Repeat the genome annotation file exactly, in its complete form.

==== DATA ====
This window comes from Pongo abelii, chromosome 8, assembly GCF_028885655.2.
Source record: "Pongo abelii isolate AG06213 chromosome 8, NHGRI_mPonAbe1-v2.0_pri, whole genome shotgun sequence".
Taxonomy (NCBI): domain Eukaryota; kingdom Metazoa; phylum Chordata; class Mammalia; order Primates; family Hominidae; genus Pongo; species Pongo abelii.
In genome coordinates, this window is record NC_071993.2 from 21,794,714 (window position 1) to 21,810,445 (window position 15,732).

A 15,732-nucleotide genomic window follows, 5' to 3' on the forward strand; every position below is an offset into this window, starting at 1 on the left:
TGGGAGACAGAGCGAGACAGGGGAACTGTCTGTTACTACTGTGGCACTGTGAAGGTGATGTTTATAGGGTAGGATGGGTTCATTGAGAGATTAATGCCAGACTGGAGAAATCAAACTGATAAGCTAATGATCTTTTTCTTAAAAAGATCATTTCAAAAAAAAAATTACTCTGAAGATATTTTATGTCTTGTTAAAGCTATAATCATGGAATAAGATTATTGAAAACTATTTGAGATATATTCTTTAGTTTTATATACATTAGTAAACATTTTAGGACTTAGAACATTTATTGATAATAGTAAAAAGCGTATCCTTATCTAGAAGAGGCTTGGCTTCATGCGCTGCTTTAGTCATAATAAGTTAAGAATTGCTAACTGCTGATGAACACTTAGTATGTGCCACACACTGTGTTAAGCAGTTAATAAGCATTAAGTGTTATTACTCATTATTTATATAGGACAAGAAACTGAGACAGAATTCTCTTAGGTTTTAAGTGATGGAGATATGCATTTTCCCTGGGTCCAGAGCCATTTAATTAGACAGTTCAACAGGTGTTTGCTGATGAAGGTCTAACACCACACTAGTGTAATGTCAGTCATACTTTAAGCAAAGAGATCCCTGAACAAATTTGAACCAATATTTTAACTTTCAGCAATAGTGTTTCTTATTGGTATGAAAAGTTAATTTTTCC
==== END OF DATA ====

This window comes from Pongo abelii, chromosome 8, assembly GCF_028885655.2.
Source record: "Pongo abelii isolate AG06213 chromosome 8, NHGRI_mPonAbe1-v2.0_pri, whole genome shotgun sequence".
Taxonomy (NCBI): domain Eukaryota; kingdom Metazoa; phylum Chordata; class Mammalia; order Primates; family Hominidae; genus Pongo; species Pongo abelii.
In genome coordinates, this window is record NC_071993.2 from 21,794,714 (window position 1) to 21,810,445 (window position 15,732).

A 15,732-nucleotide genomic window follows, 5' to 3' on the forward strand; every position below is an offset into this window, starting at 1 on the left:
TGGGAGACAGAGCGAGACAGGGGAACTGTCTGTTACTACTGTGGCACTGTGAAGGTGATGTTTATAGGGTAGGATGGGTTCATTGAGAGATTAATGCCAGACTGGAGAAATCAAACTGATAAGCTAATGATCTTTTTCTTAAAAAGATCATTTCAAAAAAAAAATTACTCTGAAGATATTTTATGTCTTGTTAAAGCTATAATCATGGAATAAGATTATTGAAAACTATTTGAGATATATTCTTTAGTTTTATATACATTAGTAAACATTTTAGGACTTAGAACATTTATTGATAATAGTAAAAAGCGTATCCTTATCTAGAAGAGGCTTGGCTTCATGCGCTGCTTTAGTCATAATAAGTTAAGAATTGCTAACTGCTGATGAACACTTAGTATGTGCCACACACTGTGTTAAGCAGTTAATAAGCATTAAGTGTTATTACTCATTATTTATATAGGACAAGAAACTGAGACAGAATTCTCTTAGGTTTTAAGTGATGGAGATATGCATTTTCCCTGGGTCCAGAGCCATTTAATTAGACAGTTCAACAGGTGTTTGCTGATGAAGGTCTAACACCACACTAGTGTAATGTCAGTCATACTTTAAGCAAAGAGATCCCTGAACAAATTTGAACCAATATTTTAACTTTCAGCAATAGTGTTTCTTATTGGTATGAAAAGTTAATTTTTCC